• Building and using relationships with the “right people” by doing things like promising support for something in exchange for getting support 
  • Manipulating, criticizing, disrespecting, and undermining others 
  • Bypassing proper channels to get special favors 
managing conflict

A Culture of Politics

At the organizational level, politics play a major role in operational efficiency and effectiveness. A culture of politics can:  

  • Impede how well units work together 
  • Increase the number of grievances filed when people feel undermined 
  • Harm efforts to make all employees feel included and have a sense of belonging 
  • Silence employee voice 
  • Hurt trust between employees and managers, and between managers 
  • Make it more difficult to get the buy-in of shared goals 
  • Damage interpersonal relationships 
  • Promote a lack of ethics 
  • Lead to less than ideal decision-making 
  • Slow down problem-solving 
  • Make it more difficult for leaders to work together  

Organizational politics creates a lot of negativity which can lead to a toxic culture if pervasive enough and left unchecked. It can cause intense resentfulness among employees because company resources are unfairly distributed, including rewards and recognition 

Some experts note that organizational politics can positively impact if the politics lead to positive change, i.e., allowing a manager to gain support for needed changes that advance the organization. It can promote some competition that leads to new ideas or innovation or lead to a stronger effort to succeed. It’s a matter of balance, though, because office politics can lead to unproductive rivalries, and it’s very difficult to maintain the balance. People willing to participate in organizational politics are eager to pursue self-interest, remember.  

Tips for Navigating Organizational Politics 

Your leaders must navigate organizational politics because some degree of politics is a reality in every business. Ideally, senior leaders recognize organizational politics and take steps to minimize it, while also being equipped with the skills they need to resolve conflict. For example, your top leaders can reemphasize a culture of ethics and transparency and develop goals that everyone in the organization shares.  

However, your leaders at every level should utilize the same effective strategies plus others. Organizational politics can lead to “turf wars,” and that may have severe consequences, including making it more challenging to stay union-free because people perceive they have no voice. Your leaders should support shared organizational goalsdevelop smarter goals within their area of responsibility and employ the following behaviors.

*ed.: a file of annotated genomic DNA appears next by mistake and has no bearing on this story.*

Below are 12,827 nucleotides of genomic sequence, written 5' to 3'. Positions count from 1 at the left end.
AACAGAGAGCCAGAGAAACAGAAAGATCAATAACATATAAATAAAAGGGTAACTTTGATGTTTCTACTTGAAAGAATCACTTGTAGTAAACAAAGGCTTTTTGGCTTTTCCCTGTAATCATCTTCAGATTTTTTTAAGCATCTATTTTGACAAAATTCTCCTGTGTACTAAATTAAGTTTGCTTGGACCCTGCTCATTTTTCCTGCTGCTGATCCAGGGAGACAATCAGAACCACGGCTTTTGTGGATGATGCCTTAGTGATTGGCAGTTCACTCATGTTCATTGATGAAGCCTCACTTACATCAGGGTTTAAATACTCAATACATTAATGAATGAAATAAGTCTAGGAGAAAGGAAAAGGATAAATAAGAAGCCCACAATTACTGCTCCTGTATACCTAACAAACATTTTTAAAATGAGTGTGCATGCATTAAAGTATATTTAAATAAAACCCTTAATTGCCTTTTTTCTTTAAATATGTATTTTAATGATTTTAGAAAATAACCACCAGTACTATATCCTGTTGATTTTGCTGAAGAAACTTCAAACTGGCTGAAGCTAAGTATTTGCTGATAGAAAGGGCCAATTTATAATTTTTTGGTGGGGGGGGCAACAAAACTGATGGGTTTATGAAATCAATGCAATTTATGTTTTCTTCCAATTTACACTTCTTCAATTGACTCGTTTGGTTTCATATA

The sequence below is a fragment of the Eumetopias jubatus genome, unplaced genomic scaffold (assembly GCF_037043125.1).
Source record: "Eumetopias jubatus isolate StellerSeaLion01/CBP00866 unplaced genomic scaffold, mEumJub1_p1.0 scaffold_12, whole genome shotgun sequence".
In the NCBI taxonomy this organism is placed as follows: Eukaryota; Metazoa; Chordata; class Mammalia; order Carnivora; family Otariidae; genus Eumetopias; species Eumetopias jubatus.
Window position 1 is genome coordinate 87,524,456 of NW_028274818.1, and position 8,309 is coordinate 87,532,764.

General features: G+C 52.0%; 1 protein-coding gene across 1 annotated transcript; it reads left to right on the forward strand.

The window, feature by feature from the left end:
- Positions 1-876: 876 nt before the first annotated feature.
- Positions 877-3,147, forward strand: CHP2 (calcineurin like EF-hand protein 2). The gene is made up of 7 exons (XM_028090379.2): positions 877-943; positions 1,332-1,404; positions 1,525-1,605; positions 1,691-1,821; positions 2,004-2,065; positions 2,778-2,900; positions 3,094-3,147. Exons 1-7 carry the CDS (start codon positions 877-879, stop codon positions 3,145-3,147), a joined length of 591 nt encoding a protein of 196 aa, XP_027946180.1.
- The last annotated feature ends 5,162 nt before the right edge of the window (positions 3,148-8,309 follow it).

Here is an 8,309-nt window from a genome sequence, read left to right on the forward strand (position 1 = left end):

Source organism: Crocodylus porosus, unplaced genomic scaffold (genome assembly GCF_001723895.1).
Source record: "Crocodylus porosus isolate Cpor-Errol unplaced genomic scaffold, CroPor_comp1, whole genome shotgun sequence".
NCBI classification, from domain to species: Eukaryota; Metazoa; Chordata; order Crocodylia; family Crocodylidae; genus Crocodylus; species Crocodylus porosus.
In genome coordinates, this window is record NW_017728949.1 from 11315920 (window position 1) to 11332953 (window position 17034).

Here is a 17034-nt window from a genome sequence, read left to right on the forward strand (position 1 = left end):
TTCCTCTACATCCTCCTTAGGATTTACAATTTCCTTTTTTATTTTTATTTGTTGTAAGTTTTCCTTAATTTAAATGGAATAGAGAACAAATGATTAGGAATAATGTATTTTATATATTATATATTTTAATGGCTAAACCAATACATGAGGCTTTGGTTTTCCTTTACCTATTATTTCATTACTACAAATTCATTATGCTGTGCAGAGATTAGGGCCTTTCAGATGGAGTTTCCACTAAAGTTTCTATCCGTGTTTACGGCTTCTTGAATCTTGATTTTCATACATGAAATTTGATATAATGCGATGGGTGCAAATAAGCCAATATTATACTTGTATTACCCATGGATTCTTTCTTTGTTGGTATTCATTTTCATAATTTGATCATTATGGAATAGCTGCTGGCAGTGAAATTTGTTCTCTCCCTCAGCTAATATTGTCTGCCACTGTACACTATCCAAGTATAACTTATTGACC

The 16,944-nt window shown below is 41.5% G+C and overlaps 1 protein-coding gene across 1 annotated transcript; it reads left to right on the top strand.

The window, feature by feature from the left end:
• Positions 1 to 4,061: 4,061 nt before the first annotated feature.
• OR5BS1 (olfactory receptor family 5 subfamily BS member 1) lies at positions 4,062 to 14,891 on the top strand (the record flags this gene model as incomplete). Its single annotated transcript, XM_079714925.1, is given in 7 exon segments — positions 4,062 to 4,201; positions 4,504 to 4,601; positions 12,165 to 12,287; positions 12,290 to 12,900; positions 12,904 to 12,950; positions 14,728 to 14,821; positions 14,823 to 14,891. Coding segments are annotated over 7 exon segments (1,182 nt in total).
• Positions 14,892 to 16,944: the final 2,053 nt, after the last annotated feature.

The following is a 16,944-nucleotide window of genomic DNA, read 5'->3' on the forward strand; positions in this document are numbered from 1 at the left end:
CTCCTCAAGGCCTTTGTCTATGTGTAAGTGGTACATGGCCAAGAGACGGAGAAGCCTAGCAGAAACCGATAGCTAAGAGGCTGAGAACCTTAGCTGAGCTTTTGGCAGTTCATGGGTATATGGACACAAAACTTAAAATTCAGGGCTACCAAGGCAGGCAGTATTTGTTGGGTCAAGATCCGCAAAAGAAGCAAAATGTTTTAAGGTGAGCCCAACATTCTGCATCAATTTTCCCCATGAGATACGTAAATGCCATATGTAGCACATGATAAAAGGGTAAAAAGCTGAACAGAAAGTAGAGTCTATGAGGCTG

Transparency   

Maintaining open communication is one of the best strategies for overcoming organizational politics. Your leaders should be honest, truthful, and transparent with other leaders and with employees. Senior leaders should be transparent about major organizational decisions. Lower-level managers and supervisors should be transparent with employees about the reasons for decisions or actions taken at the top or within their work unit. When people know the rationale for decisions, the people who thrive on office politics lose some of their power. Also, provide equal access to information, something digital communication makes easy. When managers or supervisors play favorites and exclude some employees from access to information, employee engagement is hurt.  

Talk to Your Employees and Actively Listen 

Increase awareness of the sources of conflict by talking to your employees.  

Ask your employees about their perceptions of office politics. You can administer employee surveys to get honest answers because a survey can offer anonymity. Maintain an open-door policy, too, while soliciting feedback to encourage employees to talk to you about their concerns.  

Sometimes, your manager or supervisor needs to call a meeting to pinpoint the person or persons who are causing the conflict through organizational politics. Once the employees who play politics are known, managers and supervisors can have private conversations with each one. Your leaders need active listening skills, which means listening to what people say and playing back what was heard. This helps to avoid misunderstanding or lack of understanding of the real issues.  

organizational politics